Boasberg, an Obama appointee, initially ordered the company to shut down the Dakota Access pipeline and empty it of oil by Aug. 5. His decision would keep the pipeline offline until the Army Corps could review its approval for the project to pass beneath Lake Oahe, which is about a half-mile from the Standing Rock Sioux Tribe’s reservation in North Dakota.
Energy Transfer said this week that it would pursue “all available legal and administrative processes” to ensure that Dakota Access, which has been in operation for three years, can continue carrying oil.
The company told Boasberg that shutting down and draining the pipeline would take 86 to 101 days.
Boasberg said he is still open to considering Energy Transfer’s logistical concerns to the extent possible.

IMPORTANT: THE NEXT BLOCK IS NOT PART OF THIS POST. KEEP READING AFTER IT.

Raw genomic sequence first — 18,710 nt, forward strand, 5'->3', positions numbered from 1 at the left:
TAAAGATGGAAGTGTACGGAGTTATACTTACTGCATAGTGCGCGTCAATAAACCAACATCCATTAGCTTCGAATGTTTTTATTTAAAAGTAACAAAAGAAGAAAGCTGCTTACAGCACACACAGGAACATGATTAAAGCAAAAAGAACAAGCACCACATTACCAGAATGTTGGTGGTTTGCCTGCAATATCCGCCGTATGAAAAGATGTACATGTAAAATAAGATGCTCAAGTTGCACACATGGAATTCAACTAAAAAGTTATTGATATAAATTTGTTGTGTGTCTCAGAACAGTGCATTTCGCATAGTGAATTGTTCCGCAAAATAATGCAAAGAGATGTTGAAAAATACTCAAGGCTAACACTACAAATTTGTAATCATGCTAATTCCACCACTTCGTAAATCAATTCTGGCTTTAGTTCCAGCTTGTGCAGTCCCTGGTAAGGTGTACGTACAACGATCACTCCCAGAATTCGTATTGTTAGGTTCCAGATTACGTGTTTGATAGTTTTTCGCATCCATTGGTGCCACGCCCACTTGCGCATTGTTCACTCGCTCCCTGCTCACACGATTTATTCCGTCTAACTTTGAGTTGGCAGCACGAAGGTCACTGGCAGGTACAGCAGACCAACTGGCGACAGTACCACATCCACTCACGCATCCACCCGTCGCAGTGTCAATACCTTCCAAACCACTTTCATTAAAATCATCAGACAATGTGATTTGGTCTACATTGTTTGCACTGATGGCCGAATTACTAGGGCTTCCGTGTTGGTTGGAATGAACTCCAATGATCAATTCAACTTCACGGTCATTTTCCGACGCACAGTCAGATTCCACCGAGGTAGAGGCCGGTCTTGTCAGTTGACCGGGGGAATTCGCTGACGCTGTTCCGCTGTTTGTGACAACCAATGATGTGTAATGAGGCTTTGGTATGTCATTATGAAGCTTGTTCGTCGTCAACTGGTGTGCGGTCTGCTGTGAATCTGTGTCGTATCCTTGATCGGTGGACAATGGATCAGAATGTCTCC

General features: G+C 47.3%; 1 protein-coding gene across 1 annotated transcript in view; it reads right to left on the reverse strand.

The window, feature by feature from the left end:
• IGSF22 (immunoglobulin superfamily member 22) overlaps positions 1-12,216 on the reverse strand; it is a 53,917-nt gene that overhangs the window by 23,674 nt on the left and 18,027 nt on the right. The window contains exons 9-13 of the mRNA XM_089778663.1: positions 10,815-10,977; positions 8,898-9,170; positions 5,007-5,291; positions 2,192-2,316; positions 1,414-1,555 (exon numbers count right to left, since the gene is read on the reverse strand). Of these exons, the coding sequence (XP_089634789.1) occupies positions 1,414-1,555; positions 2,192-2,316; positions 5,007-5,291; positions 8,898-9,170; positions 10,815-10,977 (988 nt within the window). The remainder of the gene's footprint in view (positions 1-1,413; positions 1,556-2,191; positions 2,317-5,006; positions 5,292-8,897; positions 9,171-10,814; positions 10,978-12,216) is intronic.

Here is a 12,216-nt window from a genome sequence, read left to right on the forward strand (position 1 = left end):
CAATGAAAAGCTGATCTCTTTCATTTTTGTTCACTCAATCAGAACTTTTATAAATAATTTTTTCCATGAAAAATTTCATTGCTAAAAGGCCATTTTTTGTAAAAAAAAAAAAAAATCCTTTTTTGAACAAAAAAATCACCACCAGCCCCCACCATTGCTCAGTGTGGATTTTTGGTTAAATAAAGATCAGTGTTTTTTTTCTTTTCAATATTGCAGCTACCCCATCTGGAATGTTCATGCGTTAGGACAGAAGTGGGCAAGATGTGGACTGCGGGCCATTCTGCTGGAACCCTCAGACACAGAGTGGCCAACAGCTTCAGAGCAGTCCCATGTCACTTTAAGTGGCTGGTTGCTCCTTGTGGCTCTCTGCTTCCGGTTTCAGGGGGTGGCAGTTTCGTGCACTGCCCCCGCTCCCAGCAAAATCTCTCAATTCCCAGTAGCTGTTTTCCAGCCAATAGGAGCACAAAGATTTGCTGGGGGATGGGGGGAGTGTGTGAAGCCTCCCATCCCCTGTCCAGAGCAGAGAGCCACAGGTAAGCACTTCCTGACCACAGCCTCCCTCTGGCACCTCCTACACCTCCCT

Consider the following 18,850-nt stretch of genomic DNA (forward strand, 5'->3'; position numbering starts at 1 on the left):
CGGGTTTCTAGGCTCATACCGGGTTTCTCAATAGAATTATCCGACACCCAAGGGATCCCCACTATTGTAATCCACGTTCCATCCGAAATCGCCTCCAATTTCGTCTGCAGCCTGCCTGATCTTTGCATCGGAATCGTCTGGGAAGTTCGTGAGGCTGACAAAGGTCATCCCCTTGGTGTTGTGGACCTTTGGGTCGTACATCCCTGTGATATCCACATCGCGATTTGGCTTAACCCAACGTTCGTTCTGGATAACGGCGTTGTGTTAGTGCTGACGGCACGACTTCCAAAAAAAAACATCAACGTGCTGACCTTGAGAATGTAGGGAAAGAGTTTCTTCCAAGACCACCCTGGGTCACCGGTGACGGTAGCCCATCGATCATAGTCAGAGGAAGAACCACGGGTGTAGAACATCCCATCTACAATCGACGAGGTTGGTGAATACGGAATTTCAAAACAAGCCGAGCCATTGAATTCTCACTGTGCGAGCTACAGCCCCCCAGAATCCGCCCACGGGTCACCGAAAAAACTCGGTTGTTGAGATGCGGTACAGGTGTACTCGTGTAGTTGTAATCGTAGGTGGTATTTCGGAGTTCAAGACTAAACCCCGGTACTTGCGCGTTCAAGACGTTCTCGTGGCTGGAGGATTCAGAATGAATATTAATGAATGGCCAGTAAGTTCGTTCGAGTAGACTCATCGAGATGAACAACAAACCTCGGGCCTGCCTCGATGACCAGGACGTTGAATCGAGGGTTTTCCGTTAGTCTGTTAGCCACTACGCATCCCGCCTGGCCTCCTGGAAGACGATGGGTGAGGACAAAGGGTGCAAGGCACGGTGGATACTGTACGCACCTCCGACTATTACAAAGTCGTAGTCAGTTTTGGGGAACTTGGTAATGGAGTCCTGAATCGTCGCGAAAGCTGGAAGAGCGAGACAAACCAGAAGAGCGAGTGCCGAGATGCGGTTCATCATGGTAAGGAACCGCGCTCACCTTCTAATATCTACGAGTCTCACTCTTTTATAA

“Dakota Access, mindful of the running clock, told the Court that it preferred an immediate ruling denying the Motion to Stay if the Court was only waiting to try to resolve the logistical and timing issues, rather than the merits,” the judge wrote.
“The Court is thus obliging Dakota Access by issuing this expedited Order, although it remains willing to assist in mediating (or ultimately deciding) any dispute regarding such logistical and timing issues if jurisdictionally permitted to do so.”
Energy Transfer is expected to ask for a stay while it pursues its D.C. Circuit appeal. A temporary emergency stay could reset the clock on when the company needs to act on Boasberg’s order.
Environmental groups challenging Energy Transfer’s plan to nearly double the capacity of Dakota Access asked state regulators at the Illinois Commerce Commission yesterday to take “administrative notice” of the D.C. court’s ruling.
Reporter Mike Soraghan contributed.